CoyoteCafe Wed 01-Nov-17 12:09:18


Kids can dress as whatever they want to for Halloween, and its been that way since at least 1970 (which is as far back as my Halloween memories go). Princesses, ballerinas, mermaids, astronauts, firefighters where all fine back in the 70s. Nothing new there.

The time of day for tricking or treating is usually early evening. Remember that some parts of the US are sunnier and have longer days than the UK because they are much further south. The sun doesn't set until after 6 pm in some parts of the US and it's not really dark until 7), so 5:30 still looks like afternoon. Southern California is a nicer place to live that Britain this time of year (no offensive, but I like sunshine).

As far as the "meaning" of Halloween, it's a day that kids get to be whatever they want, and take candy from strangers. That's it. It's fun. (Anything else gets fundamentalist Christians in the US all riled up, and that's not a good thing to do. Remember we settled by Puritans, and they were not fun people).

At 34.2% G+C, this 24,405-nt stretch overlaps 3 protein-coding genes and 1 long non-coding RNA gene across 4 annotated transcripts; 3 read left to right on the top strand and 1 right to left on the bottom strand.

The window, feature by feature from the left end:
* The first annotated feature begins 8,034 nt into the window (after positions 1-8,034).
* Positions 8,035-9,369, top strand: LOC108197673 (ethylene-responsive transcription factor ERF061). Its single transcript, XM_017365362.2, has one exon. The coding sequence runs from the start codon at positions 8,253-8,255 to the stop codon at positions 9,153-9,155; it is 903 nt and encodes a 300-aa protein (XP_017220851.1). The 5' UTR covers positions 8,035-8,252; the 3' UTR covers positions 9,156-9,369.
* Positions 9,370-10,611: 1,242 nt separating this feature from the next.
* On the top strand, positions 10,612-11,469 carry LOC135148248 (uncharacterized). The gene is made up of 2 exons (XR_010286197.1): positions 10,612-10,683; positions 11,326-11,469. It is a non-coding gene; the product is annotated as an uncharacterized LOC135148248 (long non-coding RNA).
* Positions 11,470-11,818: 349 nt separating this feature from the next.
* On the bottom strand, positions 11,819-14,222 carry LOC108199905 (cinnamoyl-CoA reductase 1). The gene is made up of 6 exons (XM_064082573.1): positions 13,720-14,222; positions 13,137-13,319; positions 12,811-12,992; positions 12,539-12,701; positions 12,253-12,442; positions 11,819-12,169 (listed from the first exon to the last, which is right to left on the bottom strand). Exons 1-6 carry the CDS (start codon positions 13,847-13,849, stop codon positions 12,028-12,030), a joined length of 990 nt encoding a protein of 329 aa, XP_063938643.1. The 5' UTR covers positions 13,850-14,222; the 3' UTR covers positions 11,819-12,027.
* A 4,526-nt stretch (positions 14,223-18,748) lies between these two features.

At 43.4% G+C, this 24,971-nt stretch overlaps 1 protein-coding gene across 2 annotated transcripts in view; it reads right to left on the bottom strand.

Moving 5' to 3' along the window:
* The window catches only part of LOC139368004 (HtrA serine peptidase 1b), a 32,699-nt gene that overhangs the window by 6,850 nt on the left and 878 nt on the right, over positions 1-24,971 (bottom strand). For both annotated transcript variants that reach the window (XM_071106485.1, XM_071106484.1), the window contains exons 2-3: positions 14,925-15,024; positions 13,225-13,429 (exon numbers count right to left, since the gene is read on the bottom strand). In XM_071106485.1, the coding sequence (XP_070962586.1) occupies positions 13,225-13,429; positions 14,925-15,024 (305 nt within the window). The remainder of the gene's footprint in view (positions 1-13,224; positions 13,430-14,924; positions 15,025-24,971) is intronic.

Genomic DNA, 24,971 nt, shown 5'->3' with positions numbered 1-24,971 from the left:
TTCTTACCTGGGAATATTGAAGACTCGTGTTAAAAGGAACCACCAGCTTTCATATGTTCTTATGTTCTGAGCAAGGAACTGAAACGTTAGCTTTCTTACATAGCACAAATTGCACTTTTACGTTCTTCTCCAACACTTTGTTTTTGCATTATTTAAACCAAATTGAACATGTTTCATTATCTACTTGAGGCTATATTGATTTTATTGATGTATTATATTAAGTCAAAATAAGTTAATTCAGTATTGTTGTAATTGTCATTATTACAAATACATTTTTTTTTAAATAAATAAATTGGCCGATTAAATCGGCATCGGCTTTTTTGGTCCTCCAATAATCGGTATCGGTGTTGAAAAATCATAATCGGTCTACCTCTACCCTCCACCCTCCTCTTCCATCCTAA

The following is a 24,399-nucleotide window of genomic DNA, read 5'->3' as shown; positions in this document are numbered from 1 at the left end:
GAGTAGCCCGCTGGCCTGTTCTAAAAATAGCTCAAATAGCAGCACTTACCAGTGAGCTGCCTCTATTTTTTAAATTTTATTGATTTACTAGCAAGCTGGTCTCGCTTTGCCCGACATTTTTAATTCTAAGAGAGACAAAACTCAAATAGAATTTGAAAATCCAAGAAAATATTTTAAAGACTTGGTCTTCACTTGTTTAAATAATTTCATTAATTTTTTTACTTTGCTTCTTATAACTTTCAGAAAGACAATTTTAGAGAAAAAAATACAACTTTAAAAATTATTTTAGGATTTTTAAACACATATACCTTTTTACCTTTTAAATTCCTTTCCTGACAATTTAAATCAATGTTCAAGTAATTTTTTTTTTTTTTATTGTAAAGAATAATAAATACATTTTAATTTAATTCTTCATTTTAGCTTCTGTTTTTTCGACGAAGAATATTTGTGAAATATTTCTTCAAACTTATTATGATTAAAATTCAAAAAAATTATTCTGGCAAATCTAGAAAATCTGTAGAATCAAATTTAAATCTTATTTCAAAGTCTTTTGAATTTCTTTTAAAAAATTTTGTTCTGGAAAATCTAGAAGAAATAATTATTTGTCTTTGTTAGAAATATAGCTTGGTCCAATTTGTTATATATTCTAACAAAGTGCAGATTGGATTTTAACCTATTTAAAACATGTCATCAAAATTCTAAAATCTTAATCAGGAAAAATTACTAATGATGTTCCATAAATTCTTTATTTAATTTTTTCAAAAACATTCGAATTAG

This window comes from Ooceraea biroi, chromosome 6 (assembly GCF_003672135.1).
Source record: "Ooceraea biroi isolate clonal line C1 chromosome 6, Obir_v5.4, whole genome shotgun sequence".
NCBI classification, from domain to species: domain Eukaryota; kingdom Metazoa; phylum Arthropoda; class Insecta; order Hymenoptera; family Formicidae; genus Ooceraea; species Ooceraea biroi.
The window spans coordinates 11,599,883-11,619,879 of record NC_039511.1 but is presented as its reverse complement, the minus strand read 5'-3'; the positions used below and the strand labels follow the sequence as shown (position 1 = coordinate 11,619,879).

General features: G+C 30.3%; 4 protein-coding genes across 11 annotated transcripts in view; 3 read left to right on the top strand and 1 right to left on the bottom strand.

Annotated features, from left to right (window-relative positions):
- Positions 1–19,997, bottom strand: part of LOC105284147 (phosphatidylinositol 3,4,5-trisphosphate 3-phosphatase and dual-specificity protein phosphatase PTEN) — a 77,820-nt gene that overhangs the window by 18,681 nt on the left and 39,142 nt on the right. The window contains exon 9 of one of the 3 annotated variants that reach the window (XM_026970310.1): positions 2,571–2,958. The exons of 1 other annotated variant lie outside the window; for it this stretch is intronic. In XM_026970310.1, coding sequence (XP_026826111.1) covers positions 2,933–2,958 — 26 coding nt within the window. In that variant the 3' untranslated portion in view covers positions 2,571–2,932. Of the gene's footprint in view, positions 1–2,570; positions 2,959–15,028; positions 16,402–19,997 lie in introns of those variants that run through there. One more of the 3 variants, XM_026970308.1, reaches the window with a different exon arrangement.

Day of the Dead merges with Halloween in the Southwest, and it has actual meaning.

NameChangeFamousFolk Wed 01-Nov-17 12:11:26

It is interesting looking at the origins of Hallowe'en. The Scottish and Irish imported the tradition of Samhain to America with the waves of immigration there, I believe.

To be fair, America took that particular ball and ran with it grin

MyDcAreMarvel Wed 01-Nov-17 12:11:45

Halloween is the USA is far nicer, children dressing up in cute costumes. Dressing children up a devil and killers clowns is grotesque.